Over the course of the next forty years, the portion of the population over age 65 will increase by slightly more than 100 per cent, from 11.5 per cent of the population to 23.5 per cent. To put this increase in context, it took roughly a century - from the late nineteenth to the late twentieth century - to bring about an increase of similar magnitude in the portion of the population over 65. Moreover, within the over 65 group, it is the oldest subsets of the population that are growing most rapidly (i.e. the over 75s and over 85s). The rapid growth in the population over 65 s is likely to lead to significant impact on labour markets and also has given rise to fears that the cost of public pension programs and health care will impose intolerable financial burdens on the working age population in the years ahead, but at the same time, substantial contributions are made by older people in unpaid work including agriculture, the informal sector and in voluntary roles.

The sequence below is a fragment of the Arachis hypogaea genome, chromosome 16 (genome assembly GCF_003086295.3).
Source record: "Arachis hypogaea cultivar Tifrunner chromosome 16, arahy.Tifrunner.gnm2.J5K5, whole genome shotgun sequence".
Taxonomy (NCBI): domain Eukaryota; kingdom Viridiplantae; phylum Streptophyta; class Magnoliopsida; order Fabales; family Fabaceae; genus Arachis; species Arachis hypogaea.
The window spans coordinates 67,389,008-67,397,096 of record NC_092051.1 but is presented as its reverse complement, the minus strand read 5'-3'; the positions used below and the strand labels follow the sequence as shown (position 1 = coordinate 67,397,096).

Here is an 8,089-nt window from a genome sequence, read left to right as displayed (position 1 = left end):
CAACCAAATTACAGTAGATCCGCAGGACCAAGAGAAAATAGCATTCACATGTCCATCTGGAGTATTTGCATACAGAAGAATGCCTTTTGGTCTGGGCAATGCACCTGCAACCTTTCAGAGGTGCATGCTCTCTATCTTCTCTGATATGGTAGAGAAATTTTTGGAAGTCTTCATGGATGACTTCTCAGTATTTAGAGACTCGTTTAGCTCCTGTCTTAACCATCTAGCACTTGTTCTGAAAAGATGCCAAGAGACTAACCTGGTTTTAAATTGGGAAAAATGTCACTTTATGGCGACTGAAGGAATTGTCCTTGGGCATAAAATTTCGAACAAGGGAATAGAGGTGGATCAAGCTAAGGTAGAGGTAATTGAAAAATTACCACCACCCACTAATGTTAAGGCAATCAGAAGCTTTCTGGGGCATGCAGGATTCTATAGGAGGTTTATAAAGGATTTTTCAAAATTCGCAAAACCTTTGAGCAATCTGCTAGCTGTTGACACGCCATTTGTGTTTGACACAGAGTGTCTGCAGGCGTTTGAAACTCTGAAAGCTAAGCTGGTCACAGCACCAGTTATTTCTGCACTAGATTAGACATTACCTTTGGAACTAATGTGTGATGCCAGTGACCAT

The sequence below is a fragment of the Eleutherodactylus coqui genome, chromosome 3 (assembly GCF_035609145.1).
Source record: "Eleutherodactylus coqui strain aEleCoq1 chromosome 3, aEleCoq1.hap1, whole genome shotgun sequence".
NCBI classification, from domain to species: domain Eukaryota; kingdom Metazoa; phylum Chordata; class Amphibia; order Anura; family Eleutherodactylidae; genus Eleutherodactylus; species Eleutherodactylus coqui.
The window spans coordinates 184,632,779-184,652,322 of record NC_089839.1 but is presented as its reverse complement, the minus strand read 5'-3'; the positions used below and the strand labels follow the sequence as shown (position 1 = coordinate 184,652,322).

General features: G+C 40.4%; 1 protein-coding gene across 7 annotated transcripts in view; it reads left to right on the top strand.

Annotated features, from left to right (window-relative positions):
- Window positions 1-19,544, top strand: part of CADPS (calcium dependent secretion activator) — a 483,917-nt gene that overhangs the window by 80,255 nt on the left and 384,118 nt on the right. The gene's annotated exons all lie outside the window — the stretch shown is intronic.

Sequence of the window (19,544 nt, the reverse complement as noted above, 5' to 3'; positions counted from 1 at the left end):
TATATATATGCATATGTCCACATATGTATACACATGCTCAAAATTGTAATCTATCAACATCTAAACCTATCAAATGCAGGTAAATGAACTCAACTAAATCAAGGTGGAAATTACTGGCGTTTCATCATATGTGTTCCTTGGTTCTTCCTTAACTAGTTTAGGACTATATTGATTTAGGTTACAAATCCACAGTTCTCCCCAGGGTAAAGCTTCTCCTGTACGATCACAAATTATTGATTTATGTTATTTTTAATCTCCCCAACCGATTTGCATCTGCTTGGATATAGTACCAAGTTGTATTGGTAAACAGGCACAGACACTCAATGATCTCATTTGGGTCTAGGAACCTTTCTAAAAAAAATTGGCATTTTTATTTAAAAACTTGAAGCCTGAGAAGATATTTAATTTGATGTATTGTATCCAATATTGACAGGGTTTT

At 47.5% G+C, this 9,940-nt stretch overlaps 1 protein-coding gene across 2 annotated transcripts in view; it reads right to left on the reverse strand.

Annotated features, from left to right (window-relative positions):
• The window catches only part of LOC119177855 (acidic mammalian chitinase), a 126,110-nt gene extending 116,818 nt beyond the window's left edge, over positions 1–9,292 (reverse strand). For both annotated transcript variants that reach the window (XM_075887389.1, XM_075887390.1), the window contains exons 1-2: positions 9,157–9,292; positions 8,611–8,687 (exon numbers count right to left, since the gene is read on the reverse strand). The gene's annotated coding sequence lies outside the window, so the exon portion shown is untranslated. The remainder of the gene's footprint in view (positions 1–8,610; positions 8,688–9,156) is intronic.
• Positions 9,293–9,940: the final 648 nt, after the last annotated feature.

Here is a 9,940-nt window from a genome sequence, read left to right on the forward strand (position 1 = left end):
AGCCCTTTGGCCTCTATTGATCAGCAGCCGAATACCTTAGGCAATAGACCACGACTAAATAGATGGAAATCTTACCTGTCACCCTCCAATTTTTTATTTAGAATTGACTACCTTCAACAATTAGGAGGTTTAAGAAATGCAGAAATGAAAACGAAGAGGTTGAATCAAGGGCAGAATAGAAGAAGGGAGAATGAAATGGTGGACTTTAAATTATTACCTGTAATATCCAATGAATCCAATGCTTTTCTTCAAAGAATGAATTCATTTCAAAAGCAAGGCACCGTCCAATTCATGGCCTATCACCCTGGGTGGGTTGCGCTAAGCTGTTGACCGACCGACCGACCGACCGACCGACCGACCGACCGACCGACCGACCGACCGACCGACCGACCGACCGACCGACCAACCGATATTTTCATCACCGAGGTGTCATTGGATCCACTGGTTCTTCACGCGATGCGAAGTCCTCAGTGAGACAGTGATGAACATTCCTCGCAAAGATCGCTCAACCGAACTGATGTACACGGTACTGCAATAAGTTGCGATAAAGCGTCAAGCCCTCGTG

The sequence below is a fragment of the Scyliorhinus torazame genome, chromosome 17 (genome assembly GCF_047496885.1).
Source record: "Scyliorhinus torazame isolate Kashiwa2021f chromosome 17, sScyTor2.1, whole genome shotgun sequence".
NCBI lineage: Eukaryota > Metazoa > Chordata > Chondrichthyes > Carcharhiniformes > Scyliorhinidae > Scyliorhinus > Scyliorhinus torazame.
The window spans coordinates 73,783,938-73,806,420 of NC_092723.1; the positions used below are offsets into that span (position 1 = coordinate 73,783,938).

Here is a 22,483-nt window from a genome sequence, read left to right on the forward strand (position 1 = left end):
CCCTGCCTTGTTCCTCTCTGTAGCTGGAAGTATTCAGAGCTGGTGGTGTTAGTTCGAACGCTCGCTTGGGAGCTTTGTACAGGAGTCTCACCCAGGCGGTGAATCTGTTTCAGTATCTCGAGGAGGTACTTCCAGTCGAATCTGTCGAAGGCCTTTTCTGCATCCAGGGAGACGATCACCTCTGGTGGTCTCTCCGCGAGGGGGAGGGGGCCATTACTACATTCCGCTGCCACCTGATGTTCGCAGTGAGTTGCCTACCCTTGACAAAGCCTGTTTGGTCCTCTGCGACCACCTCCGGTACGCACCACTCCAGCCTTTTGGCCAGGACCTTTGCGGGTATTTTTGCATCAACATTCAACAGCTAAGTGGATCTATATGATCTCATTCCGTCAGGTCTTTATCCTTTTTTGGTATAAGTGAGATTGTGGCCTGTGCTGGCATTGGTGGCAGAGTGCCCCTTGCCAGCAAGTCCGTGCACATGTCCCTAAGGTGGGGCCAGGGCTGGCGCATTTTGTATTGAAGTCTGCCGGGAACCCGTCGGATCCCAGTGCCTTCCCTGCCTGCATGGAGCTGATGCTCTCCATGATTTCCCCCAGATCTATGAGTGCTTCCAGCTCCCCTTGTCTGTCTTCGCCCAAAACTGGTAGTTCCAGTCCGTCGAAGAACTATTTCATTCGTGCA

The ageing BC population and the likely affect on labor turnover rates were covered in the April 1999 release of Earnings and Employment Trends. This article looks at a different aspect of the ageing workforce, this time from the perspective of workplace absenteeism due to own illness or disability. (See Chart 1) In any one-week, approximately 4.4 per cent of employees take some time off work because of illness (Based on data from the Labour Force Survey, 1998.) Among those who do, the average length of time off the job is 23 hours per week (Among those who were away part of the week, the average number of hours away was 10.0) When these numbers are converted to an annual basis and calculated across all employees,